Bebop and Rocksteady are the highlight of the issue and, due to all those personality traits I went on and on about, are entirely capable of carrying their own 5-issue miniseries.  Yes, Bebop and Rocksteady are great in this comic.

But the Turtles and Renet?  Yeah, they sort of stop the issue DEAD.

Time travel is naturally confusing and irritating in comics and media that persists in using it.  The whole “time travel makes my head hurt” thing has become a worn-out cliché at this point.  So when pages and pages of dialogue are used up on Renet yammering on about alternate versions of the Turtles she’s met as well as chronal inconsistencies due to age variations and what the fuck ever kind of paradoxes we’re getting into… It’s exhaustively verbose and not half as clever as I think it was meant to be.  Yes, time travel is a lot of contradictory nonsense, but did we really need to spend so much time talking about it?

I suppose the big take away here is that Renet is a singularity; there is only one Renet in all of the TMNT multiverse.  That means the Renet who showed up in the Mirage comics, the 4Kids cartoon, the IDW comics and the Nickelodeon cartoon are all the same person with only a single timeline.  She just, uh, HAPPENS to endure strikingly similar versions of the same event over and over again (sometimes with Cerebus, sometimes without).  The monotony must be killing her.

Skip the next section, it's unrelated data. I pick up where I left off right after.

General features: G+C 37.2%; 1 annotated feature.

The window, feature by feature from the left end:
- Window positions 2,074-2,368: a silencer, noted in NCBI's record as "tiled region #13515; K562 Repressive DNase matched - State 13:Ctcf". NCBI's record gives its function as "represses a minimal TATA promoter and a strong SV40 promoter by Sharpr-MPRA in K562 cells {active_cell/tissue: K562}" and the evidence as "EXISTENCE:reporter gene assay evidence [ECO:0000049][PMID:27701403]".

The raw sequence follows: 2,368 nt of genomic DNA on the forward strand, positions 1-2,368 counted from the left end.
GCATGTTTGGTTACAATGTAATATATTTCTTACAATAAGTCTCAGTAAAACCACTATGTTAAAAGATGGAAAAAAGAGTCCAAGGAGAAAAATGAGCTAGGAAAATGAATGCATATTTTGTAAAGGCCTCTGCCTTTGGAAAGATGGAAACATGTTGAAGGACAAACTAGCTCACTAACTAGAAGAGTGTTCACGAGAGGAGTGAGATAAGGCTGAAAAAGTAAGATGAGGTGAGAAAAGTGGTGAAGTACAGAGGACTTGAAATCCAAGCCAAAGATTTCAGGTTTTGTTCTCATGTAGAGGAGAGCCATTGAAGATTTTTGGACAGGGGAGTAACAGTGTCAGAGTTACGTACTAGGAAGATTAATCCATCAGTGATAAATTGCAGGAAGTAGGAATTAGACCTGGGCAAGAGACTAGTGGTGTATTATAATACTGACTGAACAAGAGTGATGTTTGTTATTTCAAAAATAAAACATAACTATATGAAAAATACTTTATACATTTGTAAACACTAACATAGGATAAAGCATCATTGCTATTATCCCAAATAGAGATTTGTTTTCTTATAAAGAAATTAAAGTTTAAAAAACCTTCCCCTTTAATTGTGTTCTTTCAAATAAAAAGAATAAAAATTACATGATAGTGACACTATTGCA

It also means we’ve got an actual honest-to-Eastman crossover between the IDW and Mirage comics on our hands (technically, Renet’s previous IDW appearances were crossovers, but we didn’t know it at the time).  The Mirage TMNT make a brief appearance in the opening recap and Savanti Romero looks to be playing a part in this tale (he’s also a singularity, so it’s the same Romero from Mirage… and 4Kids and Nickelodeon, I guess).

So that’s all a bit exciting, right?  Even when it’s buried under four pages of prattle about how time travel is nonlinear and confusing.

This first issue, for whatever reason, features four different artists across 20 pages.  I’ll throw in the towel and confess that I don't know why they went that route (besides "deadlines"), but I’ll concede that all the artists are great so it doesn’t really matter.

Campbell draws the opening recaps featuring the Mirage TMNT and it’s a nice re-rendering of those events from Tales #7 (loved the black and white with red highlights, too).  Campbell’s afro-mohawk hybrid on Bebop takes a little getting used to, though.